Many laud the Revised Standard Version - Second Catholic Edition, and it is a good bible, almost completely corrected of its protestant translation errors. The Knox bible is 100% Catholic, as are the various iterations of the 1941-1969 Confraternity bible. In the Confraternity, Knox and Douay-Rheims, for example, Mary is still full of grace, her soul magnifies the Lord, and Paul forgave sins in the person of Christ. No other Catholic bibles that I know of meet these translational/doctrinal criteria.

I do not favor the NAB or NABRE, as their footnotes and book introductions contain much modernism and revisionist theology that can lead to confusion and doubts about the faith. The word “hell” does not appear in them. Mary is not full of grace, her soul does not magnify the Lord, and Paul forgave sins only in the presence of Christ, whatever that means. As well, the NAB/NABRE are squishy translations, almost protestant in their tilting toward ecumenism. IMO, it is the Pillsbury Doughboy of bibles.

Is the NABRE the officially approved US version? Yes - by the same organization which gains operating funds from its sale. This does not seem right to me.


Try the introduction to the Book of Tobit in the NAB. It is available online at the USCCB website…

Although the Book of Tobit is usually listed with the historical books, it more correctly stands midway between them and the wisdom literature. It contains numerous maxims like those found in the wisdom books (cf. 4:3–19, 21; 12:6–10; 14:7, 9) as well as standard wisdom themes: fidelity to the law, intercessory function of angels, piety toward parents, purity of marriage, reverence for the dead, and the value of almsgiving, prayer, and fasting. The book makes Tobit a relative of Ahiqar, a noted hero of ancient Near Eastern wisdom literature and folklore. Reference

I believe that Luke borrowed the theme of scales falling off Tobit’s eyes (Tobit 11:13) when he spoke of scales falling off Paul’s eyes (Acts 9:18). If I am correct then it is an important reference which should not be ignored.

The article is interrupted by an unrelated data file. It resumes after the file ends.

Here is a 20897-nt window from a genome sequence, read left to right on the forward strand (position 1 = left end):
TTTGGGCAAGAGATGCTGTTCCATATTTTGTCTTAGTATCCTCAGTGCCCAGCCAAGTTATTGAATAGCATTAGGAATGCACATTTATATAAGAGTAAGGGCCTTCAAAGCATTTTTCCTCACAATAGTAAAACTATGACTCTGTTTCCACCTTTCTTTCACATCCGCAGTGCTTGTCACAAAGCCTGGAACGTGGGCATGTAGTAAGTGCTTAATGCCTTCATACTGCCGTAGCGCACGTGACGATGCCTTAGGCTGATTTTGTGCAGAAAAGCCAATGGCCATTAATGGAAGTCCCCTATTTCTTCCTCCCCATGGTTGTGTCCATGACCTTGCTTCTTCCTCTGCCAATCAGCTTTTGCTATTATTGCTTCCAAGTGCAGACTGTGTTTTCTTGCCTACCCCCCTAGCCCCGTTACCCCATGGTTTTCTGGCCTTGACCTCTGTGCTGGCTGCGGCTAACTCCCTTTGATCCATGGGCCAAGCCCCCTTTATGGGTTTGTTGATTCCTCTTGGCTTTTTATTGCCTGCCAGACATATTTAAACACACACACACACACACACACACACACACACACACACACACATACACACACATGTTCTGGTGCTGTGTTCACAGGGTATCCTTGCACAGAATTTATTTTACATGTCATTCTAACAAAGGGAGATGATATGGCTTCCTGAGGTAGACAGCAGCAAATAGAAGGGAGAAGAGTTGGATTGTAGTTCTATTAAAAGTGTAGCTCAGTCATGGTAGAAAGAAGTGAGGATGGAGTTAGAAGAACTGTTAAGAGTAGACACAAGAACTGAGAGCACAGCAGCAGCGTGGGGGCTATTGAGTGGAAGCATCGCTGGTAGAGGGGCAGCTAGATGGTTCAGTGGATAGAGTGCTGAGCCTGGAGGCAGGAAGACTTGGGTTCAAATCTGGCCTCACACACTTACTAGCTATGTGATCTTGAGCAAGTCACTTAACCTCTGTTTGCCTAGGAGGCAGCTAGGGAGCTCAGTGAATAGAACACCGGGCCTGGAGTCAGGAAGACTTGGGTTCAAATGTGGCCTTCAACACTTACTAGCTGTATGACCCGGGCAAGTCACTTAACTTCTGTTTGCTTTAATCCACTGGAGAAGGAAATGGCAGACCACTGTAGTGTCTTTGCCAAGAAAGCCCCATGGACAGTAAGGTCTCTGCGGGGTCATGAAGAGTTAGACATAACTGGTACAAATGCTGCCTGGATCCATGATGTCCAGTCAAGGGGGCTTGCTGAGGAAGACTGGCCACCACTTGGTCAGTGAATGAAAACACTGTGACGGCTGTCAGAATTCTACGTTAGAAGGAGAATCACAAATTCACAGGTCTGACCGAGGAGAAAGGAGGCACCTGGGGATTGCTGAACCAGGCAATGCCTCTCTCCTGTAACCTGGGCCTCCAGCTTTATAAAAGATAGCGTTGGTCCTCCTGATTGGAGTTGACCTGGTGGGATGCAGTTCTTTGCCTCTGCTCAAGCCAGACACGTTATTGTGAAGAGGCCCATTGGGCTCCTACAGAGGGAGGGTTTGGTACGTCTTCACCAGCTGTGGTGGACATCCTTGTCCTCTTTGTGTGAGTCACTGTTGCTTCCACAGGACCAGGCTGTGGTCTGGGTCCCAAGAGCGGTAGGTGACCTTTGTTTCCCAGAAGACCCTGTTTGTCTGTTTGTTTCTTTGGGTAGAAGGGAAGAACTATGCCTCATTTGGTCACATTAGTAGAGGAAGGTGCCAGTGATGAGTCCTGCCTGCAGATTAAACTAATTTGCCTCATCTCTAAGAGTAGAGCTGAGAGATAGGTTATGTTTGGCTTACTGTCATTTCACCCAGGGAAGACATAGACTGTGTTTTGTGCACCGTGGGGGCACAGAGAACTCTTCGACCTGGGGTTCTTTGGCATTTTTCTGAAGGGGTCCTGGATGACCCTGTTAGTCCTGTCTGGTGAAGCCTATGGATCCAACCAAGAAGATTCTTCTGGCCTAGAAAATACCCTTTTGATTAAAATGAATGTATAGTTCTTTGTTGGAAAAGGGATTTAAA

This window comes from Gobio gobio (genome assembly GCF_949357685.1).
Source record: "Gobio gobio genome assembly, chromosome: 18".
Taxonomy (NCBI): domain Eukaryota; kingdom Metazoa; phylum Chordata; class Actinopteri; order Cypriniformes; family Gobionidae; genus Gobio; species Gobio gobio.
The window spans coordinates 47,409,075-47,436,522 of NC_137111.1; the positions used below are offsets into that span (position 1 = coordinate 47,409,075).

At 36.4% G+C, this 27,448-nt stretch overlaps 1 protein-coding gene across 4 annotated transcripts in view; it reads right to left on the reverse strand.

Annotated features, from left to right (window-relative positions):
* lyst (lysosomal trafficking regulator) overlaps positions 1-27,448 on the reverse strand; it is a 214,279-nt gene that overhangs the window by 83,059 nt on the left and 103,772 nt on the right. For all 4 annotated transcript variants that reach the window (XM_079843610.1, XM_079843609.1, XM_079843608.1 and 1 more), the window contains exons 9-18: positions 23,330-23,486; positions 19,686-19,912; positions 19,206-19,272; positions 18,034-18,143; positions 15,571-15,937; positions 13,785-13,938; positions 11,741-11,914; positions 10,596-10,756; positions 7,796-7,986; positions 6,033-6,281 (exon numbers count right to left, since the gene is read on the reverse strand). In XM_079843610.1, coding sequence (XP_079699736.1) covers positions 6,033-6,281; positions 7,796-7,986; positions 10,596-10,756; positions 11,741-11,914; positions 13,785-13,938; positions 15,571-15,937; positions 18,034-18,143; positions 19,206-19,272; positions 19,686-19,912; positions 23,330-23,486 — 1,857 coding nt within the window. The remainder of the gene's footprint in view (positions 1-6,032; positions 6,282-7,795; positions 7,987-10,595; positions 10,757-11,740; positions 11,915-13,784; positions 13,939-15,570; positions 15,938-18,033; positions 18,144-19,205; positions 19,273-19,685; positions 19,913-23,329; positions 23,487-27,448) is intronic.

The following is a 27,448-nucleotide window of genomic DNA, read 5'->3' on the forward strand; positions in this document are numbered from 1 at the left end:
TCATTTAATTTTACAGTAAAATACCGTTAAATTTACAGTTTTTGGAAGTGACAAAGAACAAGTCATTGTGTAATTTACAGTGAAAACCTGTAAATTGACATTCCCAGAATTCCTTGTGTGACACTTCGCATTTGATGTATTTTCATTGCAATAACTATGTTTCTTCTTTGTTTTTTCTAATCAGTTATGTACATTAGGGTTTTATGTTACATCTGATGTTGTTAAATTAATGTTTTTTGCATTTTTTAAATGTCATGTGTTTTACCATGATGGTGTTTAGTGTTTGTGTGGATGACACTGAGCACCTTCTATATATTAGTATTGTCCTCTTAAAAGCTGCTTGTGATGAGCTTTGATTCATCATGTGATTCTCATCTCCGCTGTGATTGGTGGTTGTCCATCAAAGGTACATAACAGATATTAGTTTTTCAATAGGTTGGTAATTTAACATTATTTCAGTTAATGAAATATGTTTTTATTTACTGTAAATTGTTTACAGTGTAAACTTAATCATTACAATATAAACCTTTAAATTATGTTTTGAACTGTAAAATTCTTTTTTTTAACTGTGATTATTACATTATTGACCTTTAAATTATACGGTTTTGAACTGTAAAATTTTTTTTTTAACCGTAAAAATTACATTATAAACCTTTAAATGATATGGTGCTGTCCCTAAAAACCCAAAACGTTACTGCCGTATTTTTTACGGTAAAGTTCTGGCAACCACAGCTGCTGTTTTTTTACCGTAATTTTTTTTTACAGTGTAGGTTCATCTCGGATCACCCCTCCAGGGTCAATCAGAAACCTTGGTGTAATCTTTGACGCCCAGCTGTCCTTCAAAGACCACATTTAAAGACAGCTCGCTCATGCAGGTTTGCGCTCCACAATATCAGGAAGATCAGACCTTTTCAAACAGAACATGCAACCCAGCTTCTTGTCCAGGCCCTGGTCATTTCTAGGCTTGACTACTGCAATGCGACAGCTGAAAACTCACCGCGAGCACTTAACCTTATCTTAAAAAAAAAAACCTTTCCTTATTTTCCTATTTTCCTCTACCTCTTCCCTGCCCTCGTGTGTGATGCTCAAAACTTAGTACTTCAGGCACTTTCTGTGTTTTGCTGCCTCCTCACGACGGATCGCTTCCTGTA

Well the reason it’s on the Bible today is because it has been in the Bible.

First, Sadducee test Jesus by asking about the woman with seven husbands who died,
wondering to whom she would be married after the resurrection. Obviously from TOBIT!!!
That’s the most relevant as I can get, but some more information below:

Before and During the time of Jesus, there were different Jewish sects, each with their own par-
ticular canon, and the matter was never settled by the Jews until LONG after the Ascension of
Christ. By then, the Jewish leaders (after the Temple was destroyed) were understanding that
early Christians were using their own writings, particularly well also, to prove that Jesus is the
Messiah and even God.

In response to this, leaders such as Rabbi Akiva, who were particularly antichrist (1 John2:22),
started to reform Judaism, no more sacrifices for lack of Temple, no more High Priest also lack-
ing the needed genealogical records, and even changing the Scriptures. It was by that time that
Judaism had their OFFICIAL canon, excluding the Deuterocanonical books, especially Wisdom
which probably is the most clear Old Testament witness to the coming of Jesus (See Chapter 2).

Not only were books rejected, but some things that were kept were ALSO CHANGED!
Take Psalm 45:Thy throne, O God, is for ever and ever: the sceptre
of thy kingdom is a sceptre of uprightness.
– ( Psalm 45:6)
That was a prophetic verse foretelling of the Messiah, but Jews didn’t like the idea
that their Messiah would be God, so they changed it (perhaps unintentionally) to :Thy throne given of God is for ever and ever; A
sceptre of equity is the sceptre of thy kingdom.
– (Psalm 45:7 - JPS Tanakh 1917)
(Also):Your throne, O judge, [will exist] forever and ever; the scepter of equity is the scepter of your kingdom.
– ( Psalm 45:7 - From
Too late though, because we have the more ancient and unedited
manuscripts saying different, corroborated in the New Testament:But to the Son: Thy throne, O God, is for ever and ever:
a sceptre of justice is the sceptre of thy kingdom.
– (Hebrews 1:8)
We also have David saying in one of his psalms (110) that:The Lord said to my Lord: Sit thou at my right hand: Until I make thy enemies thy footstool.
– (Psalm 110:1)
The most ancient manuscript containing that verse uses the word Adonai in
both cases of “Lord”, Adonai referring most often to God. Again, Jews didn’t
like the idea that the Messiah, to which Psalm 110 was referring, being God.
So modern Jewish versions will read not “Adonai and Adonai”, but "Adonai
and “ADONI”, “Adoni” being a lesser to “Adonai.”

When is reads “Adonai spoke to my Adoni,” in modern Jewish versions
again it should truly read “Adonai spoke to my Adonai,” and this is cor–
roborated by the Dead Sea Scrolls.